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Mon, 23 Oct 2017
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Different gut bacteria in Alzheimer patients

© Vogt et al./Scientific Reports
A team of researchers primarily based out of the University of Wisconsin-Madison examined the gut microbiota of twenty-five Alzheimer's patients at the Wisconsin Alzheimer's Disease Research Center and compared their samples with those of twenty-five control subjects matched for age, gender, and health.

Overall, Alzheimer's patients had reduced microbial diversity, as well as a few noteworthy differences in bacterial abundance.

"Alzheimer's disease participants had decreased abundance of Firmicutes and Actinobacteria, and increased abundance of Bacteroidetes compared to control participants," the researchers reported.

Firmicutes bacteria may aid in glucose metabolism. Diabetics and obese individuals have fewer of them. Many Actinobacteria, and particularly a subset called Bifidobacterium, are used as probiotics and possibly fight inflammation in the body. On the other hand, Bacteroides have been detected at higher levels in patients with Parkinson's disease, another neurodegenerative disorder.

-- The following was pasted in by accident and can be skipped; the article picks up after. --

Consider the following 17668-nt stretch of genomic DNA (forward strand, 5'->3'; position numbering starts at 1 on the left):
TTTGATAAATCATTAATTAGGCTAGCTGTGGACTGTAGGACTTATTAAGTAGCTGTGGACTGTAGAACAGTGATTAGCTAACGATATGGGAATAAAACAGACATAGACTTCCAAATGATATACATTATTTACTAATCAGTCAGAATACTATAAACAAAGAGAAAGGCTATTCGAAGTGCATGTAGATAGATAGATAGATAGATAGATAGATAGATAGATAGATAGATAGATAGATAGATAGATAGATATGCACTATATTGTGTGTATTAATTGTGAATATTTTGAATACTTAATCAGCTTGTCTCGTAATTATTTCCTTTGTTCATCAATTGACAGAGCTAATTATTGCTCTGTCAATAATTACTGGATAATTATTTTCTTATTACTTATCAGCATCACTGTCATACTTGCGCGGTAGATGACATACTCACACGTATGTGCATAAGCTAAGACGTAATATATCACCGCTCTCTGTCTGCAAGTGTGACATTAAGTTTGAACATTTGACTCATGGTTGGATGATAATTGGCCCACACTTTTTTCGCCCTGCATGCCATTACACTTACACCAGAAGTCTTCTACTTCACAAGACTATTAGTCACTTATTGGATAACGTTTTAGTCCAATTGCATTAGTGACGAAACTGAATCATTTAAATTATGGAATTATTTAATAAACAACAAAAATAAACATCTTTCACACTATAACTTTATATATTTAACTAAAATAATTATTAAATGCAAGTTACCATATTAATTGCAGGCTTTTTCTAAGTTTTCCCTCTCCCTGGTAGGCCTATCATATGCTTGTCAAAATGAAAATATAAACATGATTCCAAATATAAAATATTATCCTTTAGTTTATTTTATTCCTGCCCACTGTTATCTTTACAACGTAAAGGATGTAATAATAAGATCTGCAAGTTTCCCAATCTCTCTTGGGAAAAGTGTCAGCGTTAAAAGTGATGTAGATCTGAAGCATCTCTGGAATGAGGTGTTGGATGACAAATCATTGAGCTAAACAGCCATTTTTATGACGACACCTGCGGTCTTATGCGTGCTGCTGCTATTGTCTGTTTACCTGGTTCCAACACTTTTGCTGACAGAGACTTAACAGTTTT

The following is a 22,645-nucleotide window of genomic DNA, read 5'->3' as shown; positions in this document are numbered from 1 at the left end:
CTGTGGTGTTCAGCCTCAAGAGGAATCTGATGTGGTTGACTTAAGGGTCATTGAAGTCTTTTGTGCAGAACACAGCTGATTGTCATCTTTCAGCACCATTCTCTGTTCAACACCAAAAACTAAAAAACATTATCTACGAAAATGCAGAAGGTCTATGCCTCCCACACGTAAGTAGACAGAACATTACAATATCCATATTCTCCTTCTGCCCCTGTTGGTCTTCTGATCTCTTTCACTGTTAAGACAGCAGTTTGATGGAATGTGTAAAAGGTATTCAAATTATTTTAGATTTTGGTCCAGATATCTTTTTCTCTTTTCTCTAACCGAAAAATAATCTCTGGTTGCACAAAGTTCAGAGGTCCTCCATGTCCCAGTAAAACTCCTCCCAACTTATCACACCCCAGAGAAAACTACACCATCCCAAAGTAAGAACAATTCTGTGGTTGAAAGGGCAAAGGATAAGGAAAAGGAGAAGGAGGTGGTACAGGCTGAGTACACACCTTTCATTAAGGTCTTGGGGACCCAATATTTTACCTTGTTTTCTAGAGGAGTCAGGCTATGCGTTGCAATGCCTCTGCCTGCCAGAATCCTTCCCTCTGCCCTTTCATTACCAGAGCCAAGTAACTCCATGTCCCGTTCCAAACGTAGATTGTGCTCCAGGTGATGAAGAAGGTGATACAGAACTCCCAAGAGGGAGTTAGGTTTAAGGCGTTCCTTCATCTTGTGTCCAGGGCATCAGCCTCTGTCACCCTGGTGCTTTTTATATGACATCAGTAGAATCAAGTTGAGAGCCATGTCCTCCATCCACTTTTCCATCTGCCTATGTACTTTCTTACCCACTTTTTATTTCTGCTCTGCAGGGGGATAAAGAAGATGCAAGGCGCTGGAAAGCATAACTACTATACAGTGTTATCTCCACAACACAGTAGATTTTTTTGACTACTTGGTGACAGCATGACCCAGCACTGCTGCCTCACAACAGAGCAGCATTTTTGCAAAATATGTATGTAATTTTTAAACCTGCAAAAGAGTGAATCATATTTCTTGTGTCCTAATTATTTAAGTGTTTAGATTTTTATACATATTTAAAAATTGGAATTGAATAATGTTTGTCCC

Bad Guys

The creation of the Rockefeller pharma industry

Modern medicine has some good points, for sure, and is great in an emergency, but it's time we learn that today's mainstream pharma industry (Modern medicine), with its focus on drugs, radiation and surgery, is at its foundation a Rockefeller creation. But how did the pharma industry come to be so prominent in our modern world?

Where it all began - John D. Rockefeller(1800s)

Let's go back in time to the late 1800s. John D. Rockefeller, the head of the Rockefeller family had just become very rich through extracting oil from the ground. Now he is looking for ways to capitalize his oil, and he comes across the idea of using coal tar - a petroleum derivative - to make substances that affect the human mind, body and nervous system.

Wait... Petroleum Drugs?